Volume 505, Number 2, October II 2009
|Page(s)||613 - 623|
|Section||Galactic structure, stellar clusters, and populations|
|Published online||03 August 2009|
Novel explanation for the shape of the lenticular galaxy bulge and its implication for red spiral galaxy evolution
Department of Physics, University of Texas at Arlington, Arlington, TX 76019, USA e-mail: email@example.com
2 Department of Mathematics, University of Texas at Arlington, Arlington, TX 76019, USA
3 Department of Computer Science and Engineering, University of Texas at Arlington, Arlington, TX 76019, USA
4 Kiepenheuer-Institut für Sonnenphysik, Schöneckstr. 6, Freiburg, 79104 Germany
5 Department of Physics, Tulane University, New Orleans, LA 70118, USA
Accepted: 28 July 2009
Aims. According to Hubble's classification scheme, lenticular galaxies represent an intermediate evolutionary step between elliptical and spiral galaxies. This evolutionary path predicts that the aspect ratios of both lenticular and spiral galaxies should be smaller than the aspect ratios of their E6 or E7 elliptical predecessors. In contradiction to this prediction, observation has demonstrated that the aspect ratio of lenticular galaxies is larger than its immediate elliptical predecessor. In this paper, we suggest a novel explanation for this inconsistency.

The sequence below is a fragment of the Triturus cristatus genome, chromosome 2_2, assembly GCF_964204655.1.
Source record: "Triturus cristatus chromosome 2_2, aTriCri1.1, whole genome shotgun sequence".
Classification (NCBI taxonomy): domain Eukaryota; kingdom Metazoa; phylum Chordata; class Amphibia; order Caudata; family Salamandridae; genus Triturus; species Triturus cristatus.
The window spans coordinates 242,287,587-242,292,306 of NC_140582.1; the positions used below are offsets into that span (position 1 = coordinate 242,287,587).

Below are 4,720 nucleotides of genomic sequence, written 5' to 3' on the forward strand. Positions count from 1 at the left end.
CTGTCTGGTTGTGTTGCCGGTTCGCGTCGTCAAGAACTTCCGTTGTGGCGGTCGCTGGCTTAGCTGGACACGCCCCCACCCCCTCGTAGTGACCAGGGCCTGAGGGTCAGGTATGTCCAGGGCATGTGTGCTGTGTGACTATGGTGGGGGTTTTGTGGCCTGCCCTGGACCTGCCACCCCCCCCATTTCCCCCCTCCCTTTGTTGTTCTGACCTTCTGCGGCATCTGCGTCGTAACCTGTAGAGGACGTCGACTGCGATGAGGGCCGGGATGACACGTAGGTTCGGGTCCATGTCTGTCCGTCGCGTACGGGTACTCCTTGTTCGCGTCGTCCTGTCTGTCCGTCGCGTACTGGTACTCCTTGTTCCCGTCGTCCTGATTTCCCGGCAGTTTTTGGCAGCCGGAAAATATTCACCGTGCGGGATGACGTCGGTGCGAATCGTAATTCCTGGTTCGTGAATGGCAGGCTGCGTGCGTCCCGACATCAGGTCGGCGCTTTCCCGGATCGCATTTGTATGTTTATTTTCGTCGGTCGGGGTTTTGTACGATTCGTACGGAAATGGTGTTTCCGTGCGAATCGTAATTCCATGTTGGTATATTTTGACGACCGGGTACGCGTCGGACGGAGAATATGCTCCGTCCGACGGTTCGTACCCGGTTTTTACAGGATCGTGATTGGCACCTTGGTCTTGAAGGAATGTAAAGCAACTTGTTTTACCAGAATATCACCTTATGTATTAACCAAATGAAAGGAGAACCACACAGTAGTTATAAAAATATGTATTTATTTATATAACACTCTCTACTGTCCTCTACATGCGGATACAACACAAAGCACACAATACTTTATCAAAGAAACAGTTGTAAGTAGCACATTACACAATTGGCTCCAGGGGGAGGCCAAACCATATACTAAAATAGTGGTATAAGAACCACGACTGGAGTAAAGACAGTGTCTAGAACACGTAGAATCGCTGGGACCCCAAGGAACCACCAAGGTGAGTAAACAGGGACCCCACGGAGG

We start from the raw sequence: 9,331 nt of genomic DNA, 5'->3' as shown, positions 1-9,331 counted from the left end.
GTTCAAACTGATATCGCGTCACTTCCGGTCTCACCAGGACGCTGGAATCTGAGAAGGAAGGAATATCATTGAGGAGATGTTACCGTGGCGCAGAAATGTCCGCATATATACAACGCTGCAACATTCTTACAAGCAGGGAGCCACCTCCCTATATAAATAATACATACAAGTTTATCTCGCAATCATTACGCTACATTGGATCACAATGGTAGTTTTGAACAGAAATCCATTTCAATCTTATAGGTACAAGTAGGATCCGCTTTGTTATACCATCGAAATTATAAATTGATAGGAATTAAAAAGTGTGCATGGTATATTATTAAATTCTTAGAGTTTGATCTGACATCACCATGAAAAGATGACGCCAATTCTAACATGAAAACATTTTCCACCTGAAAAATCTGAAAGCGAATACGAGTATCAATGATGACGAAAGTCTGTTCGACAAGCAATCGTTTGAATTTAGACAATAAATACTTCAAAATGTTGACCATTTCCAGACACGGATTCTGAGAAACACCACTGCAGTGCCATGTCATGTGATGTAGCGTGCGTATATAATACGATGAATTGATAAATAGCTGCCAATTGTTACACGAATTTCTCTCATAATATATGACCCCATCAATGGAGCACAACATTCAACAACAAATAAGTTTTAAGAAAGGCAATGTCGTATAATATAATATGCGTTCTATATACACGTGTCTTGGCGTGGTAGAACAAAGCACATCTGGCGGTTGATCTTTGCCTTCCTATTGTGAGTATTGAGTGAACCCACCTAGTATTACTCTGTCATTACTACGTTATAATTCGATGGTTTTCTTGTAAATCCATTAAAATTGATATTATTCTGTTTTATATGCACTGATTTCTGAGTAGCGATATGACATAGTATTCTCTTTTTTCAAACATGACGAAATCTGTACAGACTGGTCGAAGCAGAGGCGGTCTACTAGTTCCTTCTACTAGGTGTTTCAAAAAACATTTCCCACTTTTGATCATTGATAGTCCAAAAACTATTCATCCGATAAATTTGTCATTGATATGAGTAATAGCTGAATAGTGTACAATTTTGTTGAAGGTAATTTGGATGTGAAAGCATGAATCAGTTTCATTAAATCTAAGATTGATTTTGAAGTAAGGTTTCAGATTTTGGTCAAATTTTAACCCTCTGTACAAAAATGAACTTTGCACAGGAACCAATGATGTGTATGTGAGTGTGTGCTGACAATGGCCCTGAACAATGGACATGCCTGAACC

Methods. The approach described in this paper is primarily based on analytical methods; however, some numerical methods are also used.
Results. Our idea comes from theoretical and experimental results, which show that a small increase in the equatorial diameter of an oblate spheroid with an aspect ratio ≤0.6 surprisingly causes its minor axis to also increase. We demonstrate that the same phenomenon occurs in the isodensity contours of elliptical galaxies given by Miyamoto & Nagai (Miyamoto M., & Nagai R., 1975, PASJ, 27, 533) and in a Maclaurin spheroidal mass in response to the gravitational force generated by a circumferential equatorial disk.
Conclusions. The result of this paper is our explanation for the transformation of a disky elliptical galaxy into a lenticular galaxy which in response to rotation and equatorial diameter expansion evolves into a red spiral galaxy. This evolutionary path is consistent with the common environmental location of disky ellipticals, lenticular and red spiral galaxies and explains why elliptical galaxies are generally ≤E4. The proposed evolutionary path is opposite to the generally accepted formation of lenticular galaxies from the merger of spiral galaxies.
Key words: galaxies: bulge / galaxies: elliptical, lenticular, cD / galaxies: evolution
© ESO, 2009
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